FCC Chairman Kevin Martin still hopes to gain agency approval of his controversial proposal to impose a free wireless broadband mandate on the FCC's next spectrum auction. After objections from advocacy groups, Martin drops the idea of requiring the auction winner to filter out pornography and other objectionable material. Congress and the Bush administration still have objections.
Outgoing Federal Communications Commission Chairman Kevin Martin hopes to
force a vote on his controversial proposal to impose a free wireless broadband
mandate on the FCC's next spectrum auction by dropping a requirement that the
network filter out pornography and other objectionable material.
Under Martin's plan, the winning bidder of 25MHz in the 2,155 to 2,180MHz
advanced wireless services band would be required to provide a free wireless
broadband tier to 50 percent of the United
States in four years and 95 percent of the
country within 10 years. The proposed free broadband network would support
itself by advertising and offering faster speeds on pay tiers.
Martin's original proposal also included a mandate that the winning bidder
make the network family-friendly by filtering out objectionable material, but
Martin told Ars
Dec. 29 that he is now willing to drop the idea after a
number of advocacy groups that otherwise support the proposal objected on free
"I'm saying if this is a problem for people, let's take it away,"
Martin told Ars Technica.
"A lot of public interest advocates have said they would support this, but
we're concerned about the filter. Well, now there's an item in front of the
Commissioners and it no longer has the filter. And I've already voted for it
without the filter now. So it's already got one vote."
That, though, may not be enough to rally support for the proposal while
Martin, a Republican appointed by President Bush, still holds office.
Martin, who is expected to resign after President-elect Barack Obama takes
office, cancelled a scheduled Dec. 18 FCC vote on the proposal after Sen. John
D. Rockefeller, D-W.Va., the incoming chairman of the Senate Commerce and
Science Committee, and Rep. Henry Waxman, D-Calif., who will be heading the
House Energy and Commerce Committee, co-signed
a letter to Martin
stating it would be "counterproductive" to
vote on "complex and controversial items that the new Congress and new
administration will have an interest in reviewing."
A day after receiving the letter, Martin's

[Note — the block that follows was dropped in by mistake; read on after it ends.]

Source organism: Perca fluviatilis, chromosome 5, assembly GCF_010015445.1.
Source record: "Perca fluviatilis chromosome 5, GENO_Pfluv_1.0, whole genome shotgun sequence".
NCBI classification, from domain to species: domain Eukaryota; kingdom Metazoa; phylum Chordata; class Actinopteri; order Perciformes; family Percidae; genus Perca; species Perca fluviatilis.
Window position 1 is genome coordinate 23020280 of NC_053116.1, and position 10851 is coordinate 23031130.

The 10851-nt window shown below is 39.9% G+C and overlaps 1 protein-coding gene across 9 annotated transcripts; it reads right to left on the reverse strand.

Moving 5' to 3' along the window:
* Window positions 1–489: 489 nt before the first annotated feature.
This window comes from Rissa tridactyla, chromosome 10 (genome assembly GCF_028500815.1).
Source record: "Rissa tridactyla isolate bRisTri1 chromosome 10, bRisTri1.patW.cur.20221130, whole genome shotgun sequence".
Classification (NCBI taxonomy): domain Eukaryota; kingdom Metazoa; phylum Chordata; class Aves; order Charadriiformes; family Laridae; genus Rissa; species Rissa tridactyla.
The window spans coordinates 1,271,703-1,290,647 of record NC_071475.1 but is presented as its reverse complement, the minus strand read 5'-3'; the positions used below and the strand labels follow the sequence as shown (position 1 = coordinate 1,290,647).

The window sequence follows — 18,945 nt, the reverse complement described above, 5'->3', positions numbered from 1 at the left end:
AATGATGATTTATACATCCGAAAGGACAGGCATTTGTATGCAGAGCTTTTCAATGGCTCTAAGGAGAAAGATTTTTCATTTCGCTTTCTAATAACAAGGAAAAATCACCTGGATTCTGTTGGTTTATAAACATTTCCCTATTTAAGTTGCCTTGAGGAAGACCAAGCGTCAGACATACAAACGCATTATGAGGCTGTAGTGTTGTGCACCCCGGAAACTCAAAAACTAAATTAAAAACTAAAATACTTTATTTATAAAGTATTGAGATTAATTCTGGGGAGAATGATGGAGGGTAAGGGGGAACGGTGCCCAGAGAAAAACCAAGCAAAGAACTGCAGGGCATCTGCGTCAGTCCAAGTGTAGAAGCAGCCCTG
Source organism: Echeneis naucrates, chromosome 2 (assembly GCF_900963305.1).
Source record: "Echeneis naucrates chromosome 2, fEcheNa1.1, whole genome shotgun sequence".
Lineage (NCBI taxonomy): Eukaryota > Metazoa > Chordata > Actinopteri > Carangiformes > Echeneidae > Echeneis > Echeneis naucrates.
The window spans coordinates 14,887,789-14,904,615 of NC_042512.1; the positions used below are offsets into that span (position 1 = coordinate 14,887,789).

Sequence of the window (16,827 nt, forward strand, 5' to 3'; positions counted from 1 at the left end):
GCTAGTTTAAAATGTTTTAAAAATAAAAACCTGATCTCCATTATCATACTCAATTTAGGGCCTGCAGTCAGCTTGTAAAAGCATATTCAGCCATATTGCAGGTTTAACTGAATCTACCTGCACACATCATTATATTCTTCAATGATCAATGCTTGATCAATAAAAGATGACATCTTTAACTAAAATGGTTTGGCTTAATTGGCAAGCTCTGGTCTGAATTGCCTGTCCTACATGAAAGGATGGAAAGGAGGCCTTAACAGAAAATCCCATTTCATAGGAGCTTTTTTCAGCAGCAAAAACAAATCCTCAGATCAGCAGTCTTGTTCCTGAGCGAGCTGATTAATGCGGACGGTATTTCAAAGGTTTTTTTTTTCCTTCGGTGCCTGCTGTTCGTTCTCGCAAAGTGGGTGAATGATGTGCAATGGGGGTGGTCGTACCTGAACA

office quietly tabled the vote.
"We received the letter from Senator Rockefeller and Congressman Waxman
today and spoke with other offices," Robert Kenny, an FCC spokesperson,
said in a Dec. 12 statement. "In light of the letter, it does not appear
that there is consensus to move forward and the agenda meeting has been
canceled. The items will remain on circulation and the Commissioners can still
vote on them."
In a Dec.
10 letter to FCC Chairman Kevin Martin,
(PDF) Secretary of Commerce Carlos
Gutierrez urged Martin to reconsider the proposal in light of the Bush
administration's position that spectrum should be allocated by markets rather
"The history of FCC spectrum auctions has shown that the potential for
problems increases in instances where licensing is overly prescriptive or
designed around unproven business models," Gutierrez wrote. "In
contrast, open and highly competitive auction processes have supported both
greatly expanded broadband services and the taxpayers' interests in spectrum
Martin first proposed the free Internet idea in May but ran into stiff
opposition from incumbent wireless carriers worried about interference with
their own networks. In particular, T-Mobile, which paid $4 billion to win the
airwaves adjacent to the spectrum that will be up for auction, fiercely opposes
But an FCC
engineering report released Oct. 11 concluded that two-way broadband service in
the spectrum would not cause harmful interference
to wireless services of
"The analysis shows that ... [a] device operating in close proximity does
not necessarily result in interference," the FCC report
(PDF) stated. "And when factoring
in actual operation under nonstatic conditions, the situation only
Martin's plan closely mirrors a 2005 proposal by Silicon Valley
startup M2Z Networks. The catch, though, was M2Z didn't want to bid on the
spectrum. Instead, M2Z proposed that the FCC lease the spectrum to the company
in return for 5 percent of the gross receipts. M2Z now says it is now willing
to bid on the spectrum. The company is backed by Silicon Valley
powerhouse venture capitalist Kleiner Perkins Caufield & Byers.
AT&T and Verizon have also opposed the auction plan, as have CTIA, the
carriers' principal trade association, and several Republican members of
Congress. In addition to interference concerns, the carriers have raised
questions about M2Z's ability to raise the capital needed to build a nationwide
Other members of Congress, though, have shown an interest in the M2Z proposal,
with Reps. Anna Eshoo (D-Calif.) and Chris Cannon (R-Utah) introducing
legislation that would require the FCC to auction fallow spectrum (such as the
2155 to 2180MHz band) to provide free, filtered broadband for 95 percent of the
country within 10 years.
"The results of the 700MHz
disappointed many of us who hoped that a new entrant would
emerge," Eshoo said in an April 16 statement.
"Seventy percent of the spectrum auctioned went to only two carriers.
While the auction required under this legislation is open to anyone, it is my
hope that the bold conditions of requiring free, family-friendly service will
encourage the entry of a new kind of national broadband service provider."
John Muleta, CEO
and founder of M2Z Networks, said Oct. 10 after the FCC report on interference
was issued, "All of the policy and technical benchmarks have now been met
and all that is needed is an affirmative vote by the FCC commissioners so that
this spectrum can be auctioned and be put into productive use as quickly as